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The New Year has arrived and many of us are figuring out our personal goals to make 2019 the best year yet! We at the Aquarium are making our own resolution: to be part of the solution in the fight for a plastic-free future.
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Over the past year the Aquarium has been trying to keep our readers up to date on the challenges facing our local orca population. The southern residents, better known as the J, K and L pods, are down to just 74 family members and news recently broke that two more members of J and K pods are struggling to get the food they need to survive.
What’s soft, squishy, able to spill its guts and found in most Seattle Aquarium habitats? The sea cucumber! These invertebrates (animals without backbones) can confuse or harm predators by expelling their internal organs—literally spilling their guts—along with a toxic substance, in the direction of an attack. The missing organs regenerate in one to five weeks.
Invertebrates—animals without backbones—are found in every habitat at the Seattle Aquarium. And, like all animals that make their homes with us, they need expert care to thrive.
Aggregating anemones are the most abundant species of anemone along the North American coast. Found attached to rocks, they prey on small fish, snails, crabs and other animals that they immobilize with venom from their tentacles, then devour through their mouths, located at the top center of their bodies.
Many of us have heard about the growing problem around single-use plastics and at the Aquarium we are committed to how we can take positive steps toward making a difference! Unfortunately the statistics are staggering. Globally we are now producing almost 300 million tons of plastics every year, with more than half of that being “single use.”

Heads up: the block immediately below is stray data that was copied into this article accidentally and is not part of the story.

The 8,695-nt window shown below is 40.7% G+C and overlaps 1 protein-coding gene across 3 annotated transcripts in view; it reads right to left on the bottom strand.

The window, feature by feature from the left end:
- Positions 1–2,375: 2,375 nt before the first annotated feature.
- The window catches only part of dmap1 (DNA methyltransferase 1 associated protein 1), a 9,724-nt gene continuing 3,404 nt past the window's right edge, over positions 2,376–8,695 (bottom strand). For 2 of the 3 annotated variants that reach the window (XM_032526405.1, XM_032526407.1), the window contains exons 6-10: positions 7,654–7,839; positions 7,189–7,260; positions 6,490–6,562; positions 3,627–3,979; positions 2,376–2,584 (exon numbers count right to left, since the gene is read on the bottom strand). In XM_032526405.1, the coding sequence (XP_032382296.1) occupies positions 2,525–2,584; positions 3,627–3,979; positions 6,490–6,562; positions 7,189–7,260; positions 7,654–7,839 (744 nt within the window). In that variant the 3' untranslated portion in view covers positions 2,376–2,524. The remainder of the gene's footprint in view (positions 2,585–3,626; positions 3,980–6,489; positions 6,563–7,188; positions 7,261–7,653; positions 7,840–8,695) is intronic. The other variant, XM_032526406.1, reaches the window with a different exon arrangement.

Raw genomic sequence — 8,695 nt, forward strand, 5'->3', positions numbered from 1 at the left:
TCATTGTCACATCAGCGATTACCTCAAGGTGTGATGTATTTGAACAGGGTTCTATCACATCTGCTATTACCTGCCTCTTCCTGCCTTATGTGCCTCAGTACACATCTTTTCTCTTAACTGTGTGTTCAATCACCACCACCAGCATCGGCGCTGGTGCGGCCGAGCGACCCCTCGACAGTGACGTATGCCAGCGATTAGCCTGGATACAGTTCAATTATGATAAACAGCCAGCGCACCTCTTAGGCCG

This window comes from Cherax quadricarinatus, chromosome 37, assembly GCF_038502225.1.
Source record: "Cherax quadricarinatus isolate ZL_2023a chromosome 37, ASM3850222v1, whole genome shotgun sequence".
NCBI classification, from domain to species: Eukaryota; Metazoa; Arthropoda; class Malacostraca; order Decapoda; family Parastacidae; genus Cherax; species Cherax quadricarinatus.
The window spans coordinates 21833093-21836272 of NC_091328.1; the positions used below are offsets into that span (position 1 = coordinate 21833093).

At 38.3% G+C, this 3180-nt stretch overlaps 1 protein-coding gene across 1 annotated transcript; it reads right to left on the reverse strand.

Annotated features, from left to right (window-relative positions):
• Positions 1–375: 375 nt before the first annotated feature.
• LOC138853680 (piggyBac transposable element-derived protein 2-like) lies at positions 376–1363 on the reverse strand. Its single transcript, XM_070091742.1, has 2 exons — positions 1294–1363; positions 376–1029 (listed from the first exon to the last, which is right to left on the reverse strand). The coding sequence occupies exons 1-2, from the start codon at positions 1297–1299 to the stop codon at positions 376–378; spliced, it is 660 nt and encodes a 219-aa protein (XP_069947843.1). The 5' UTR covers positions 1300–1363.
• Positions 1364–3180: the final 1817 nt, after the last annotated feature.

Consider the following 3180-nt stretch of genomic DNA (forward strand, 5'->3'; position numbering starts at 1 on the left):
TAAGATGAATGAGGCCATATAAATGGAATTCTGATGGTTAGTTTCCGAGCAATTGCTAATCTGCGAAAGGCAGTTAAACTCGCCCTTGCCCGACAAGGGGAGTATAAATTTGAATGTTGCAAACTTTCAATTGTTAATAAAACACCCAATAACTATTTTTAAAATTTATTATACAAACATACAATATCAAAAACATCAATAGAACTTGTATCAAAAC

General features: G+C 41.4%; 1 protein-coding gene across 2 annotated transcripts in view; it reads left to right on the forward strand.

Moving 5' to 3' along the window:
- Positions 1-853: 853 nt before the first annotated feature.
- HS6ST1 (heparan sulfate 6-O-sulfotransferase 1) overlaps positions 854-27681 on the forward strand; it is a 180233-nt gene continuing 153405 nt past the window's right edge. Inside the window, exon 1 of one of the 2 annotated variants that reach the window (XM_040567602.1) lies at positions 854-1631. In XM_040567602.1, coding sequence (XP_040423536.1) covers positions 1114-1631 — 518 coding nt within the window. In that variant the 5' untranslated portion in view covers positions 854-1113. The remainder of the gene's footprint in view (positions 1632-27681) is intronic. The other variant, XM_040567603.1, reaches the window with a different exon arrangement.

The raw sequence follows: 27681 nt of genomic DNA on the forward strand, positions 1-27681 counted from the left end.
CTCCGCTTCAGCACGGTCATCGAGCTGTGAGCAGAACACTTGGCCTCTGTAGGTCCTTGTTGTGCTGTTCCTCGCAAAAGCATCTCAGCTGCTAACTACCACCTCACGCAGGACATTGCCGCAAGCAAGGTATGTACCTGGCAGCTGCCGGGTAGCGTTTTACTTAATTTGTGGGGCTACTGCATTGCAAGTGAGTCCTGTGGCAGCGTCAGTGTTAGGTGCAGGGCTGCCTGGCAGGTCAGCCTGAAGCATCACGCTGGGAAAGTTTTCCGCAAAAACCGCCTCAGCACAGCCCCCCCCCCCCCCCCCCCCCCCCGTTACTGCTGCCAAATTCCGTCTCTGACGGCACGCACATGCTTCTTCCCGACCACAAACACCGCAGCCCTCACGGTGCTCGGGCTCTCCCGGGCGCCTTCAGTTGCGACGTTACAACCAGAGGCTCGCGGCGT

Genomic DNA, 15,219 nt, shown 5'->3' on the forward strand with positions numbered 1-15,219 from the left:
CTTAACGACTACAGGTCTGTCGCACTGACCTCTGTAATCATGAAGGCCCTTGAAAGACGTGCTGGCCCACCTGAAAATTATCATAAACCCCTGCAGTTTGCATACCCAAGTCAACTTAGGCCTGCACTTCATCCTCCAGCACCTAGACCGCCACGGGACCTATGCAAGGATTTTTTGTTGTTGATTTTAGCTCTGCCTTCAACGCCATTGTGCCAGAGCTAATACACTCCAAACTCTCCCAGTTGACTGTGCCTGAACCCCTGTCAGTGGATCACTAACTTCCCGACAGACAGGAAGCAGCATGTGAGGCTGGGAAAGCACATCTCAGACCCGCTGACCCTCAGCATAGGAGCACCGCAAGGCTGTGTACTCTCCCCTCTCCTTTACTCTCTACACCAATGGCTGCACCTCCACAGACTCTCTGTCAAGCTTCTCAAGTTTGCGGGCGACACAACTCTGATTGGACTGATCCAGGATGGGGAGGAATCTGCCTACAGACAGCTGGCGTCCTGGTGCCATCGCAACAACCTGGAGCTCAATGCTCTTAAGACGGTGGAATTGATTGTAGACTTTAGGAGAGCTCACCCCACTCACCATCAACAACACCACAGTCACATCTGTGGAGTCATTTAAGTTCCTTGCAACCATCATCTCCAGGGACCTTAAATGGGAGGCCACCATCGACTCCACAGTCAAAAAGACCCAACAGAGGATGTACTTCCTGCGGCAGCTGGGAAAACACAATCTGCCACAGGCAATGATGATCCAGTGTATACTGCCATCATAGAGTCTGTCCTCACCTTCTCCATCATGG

The Seattle Aquarium is excited to announce that we recently partnered with Whidbey Island Ice Cream Company on a new sea salted caramel ice cream bar! The ice cream which has received the Aquarium’s “Seal of Approval” will be available in a variety of local stores and in our very own Aquarium Café. A portion of the proceeds from each bar sold will support conservation and educational programming at the Aquarium. We have to admit, we got an early taste and they are quite yummy!
“Daily disposable contact lenses crate a lot of waste,” says Aquarium volunteer Jacquelyn Simmons. She has, if you’ll pardon the pun, a clear view of that waste: When she’s not volunteering at the Aquarium, Jacquelyn works as a patient coordinator at the Columbia Vision Center optometry office in Seattle—“It’s another way to enjoy biology!” she laughs.
As part of ongoing efforts to help save our southern resident orca population, a task force convened by Governor Jay Inslee has been meeting regularly over the past six months to help determine how we can take measurable steps to better protect our local orca population. Photo: Center for Whale Research.
Just like people, the animals at the Aquarium benefit from expert care, including regular medical exams. And recently, when three of our resident wolf eels were being relocated into new habitats, senior veterinarian Caitlin Hadfield, Vet MB Dipl. ACZM Dipl. ECZM, worked with Aquarium staff aquarists to do routine health checks.
We all love our local southern resident orcas, but they continue to struggle as they face ongoing strain on their local habitat and food supply. The Seattle Aquarium along with numerous local leaders, researchers, conservationists and partners from the Orca Salmon Alliance are advocating for greater protections for this iconic species and the salmon they depend on for food.
Sodexo, the Aquarium’s café/catering partner, recently received an “Outie” award for workplace excellence at the Out & Equal Workplace Summit in Seattle. The award recognizes Sodexo for their historic and ongoing commitment to pursuing and executing workplace inclusion and equality for LGBT employees.
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